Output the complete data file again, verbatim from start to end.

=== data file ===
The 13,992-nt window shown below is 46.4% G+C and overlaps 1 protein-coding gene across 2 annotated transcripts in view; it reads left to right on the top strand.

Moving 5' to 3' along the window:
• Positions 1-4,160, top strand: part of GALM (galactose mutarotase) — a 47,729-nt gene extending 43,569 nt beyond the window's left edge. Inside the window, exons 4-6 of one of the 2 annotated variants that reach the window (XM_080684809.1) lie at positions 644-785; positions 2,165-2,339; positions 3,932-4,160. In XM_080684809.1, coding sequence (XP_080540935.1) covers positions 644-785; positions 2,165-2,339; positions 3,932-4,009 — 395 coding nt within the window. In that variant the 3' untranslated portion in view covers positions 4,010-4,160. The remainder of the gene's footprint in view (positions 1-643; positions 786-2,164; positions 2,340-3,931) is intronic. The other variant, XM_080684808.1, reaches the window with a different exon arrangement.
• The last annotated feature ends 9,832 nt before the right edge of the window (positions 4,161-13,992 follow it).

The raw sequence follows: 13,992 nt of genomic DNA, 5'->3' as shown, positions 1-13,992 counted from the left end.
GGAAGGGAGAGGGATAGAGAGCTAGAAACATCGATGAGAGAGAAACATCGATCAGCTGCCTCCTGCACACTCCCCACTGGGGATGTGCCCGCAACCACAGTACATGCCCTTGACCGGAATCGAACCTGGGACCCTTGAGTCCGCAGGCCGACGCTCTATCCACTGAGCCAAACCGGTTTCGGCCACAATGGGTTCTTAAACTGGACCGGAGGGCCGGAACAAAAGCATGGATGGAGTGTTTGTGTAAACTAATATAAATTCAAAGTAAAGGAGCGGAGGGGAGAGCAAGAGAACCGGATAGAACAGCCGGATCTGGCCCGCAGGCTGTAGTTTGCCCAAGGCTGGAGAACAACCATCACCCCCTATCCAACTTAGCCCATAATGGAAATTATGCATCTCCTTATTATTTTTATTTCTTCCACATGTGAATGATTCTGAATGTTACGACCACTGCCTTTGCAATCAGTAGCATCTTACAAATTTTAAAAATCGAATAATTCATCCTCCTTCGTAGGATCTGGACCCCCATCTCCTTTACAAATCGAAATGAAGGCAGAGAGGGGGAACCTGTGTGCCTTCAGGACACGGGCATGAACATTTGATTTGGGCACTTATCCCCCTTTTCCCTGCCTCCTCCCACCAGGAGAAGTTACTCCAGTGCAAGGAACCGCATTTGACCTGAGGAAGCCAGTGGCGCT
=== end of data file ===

The 13,992-nt window shown below is 46.4% G+C and overlaps 1 protein-coding gene across 2 annotated transcripts in view; it reads left to right on the top strand.

Moving 5' to 3' along the window:
• Positions 1-4,160, top strand: part of GALM (galactose mutarotase) — a 47,729-nt gene extending 43,569 nt beyond the window's left edge. Inside the window, exons 4-6 of one of the 2 annotated variants that reach the window (XM_080684809.1) lie at positions 644-785; positions 2,165-2,339; positions 3,932-4,160. In XM_080684809.1, coding sequence (XP_080540935.1) covers positions 644-785; positions 2,165-2,339; positions 3,932-4,009 — 395 coding nt within the window. In that variant the 3' untranslated portion in view covers positions 4,010-4,160. The remainder of the gene's footprint in view (positions 1-643; positions 786-2,164; positions 2,340-3,931) is intronic. The other variant, XM_080684808.1, reaches the window with a different exon arrangement.
• The last annotated feature ends 9,832 nt before the right edge of the window (positions 4,161-13,992 follow it).

The raw sequence follows: 13,992 nt of genomic DNA, 5'->3' as shown, positions 1-13,992 counted from the left end.
GGAAGGGAGAGGGATAGAGAGCTAGAAACATCGATGAGAGAGAAACATCGATCAGCTGCCTCCTGCACACTCCCCACTGGGGATGTGCCCGCAACCACAGTACATGCCCTTGACCGGAATCGAACCTGGGACCCTTGAGTCCGCAGGCCGACGCTCTATCCACTGAGCCAAACCGGTTTCGGCCACAATGGGTTCTTAAACTGGACCGGAGGGCCGGAACAAAAGCATGGATGGAGTGTTTGTGTAAACTAATATAAATTCAAAGTAAAGGAGCGGAGGGGAGAGCAAGAGAACCGGATAGAACAGCCGGATCTGGCCCGCAGGCTGTAGTTTGCCCAAGGCTGGAGAACAACCATCACCCCCTATCCAACTTAGCCCATAATGGAAATTATGCATCTCCTTATTATTTTTATTTCTTCCACATGTGAATGATTCTGAATGTTACGACCACTGCCTTTGCAATCAGTAGCATCTTACAAATTTTAAAAATCGAATAATTCATCCTCCTTCGTAGGATCTGGACCCCCATCTCCTTTACAAATCGAAATGAAGGCAGAGAGGGGGAACCTGTGTGCCTTCAGGACACGGGCATGAACATTTGATTTGGGCACTTATCCCCCTTTTCCCTGCCTCCTCCCACCAGGAGAAGTTACTCCAGTGCAAGGAACCGCATTTGACCTGAGGAAGCCAGTGGCGCT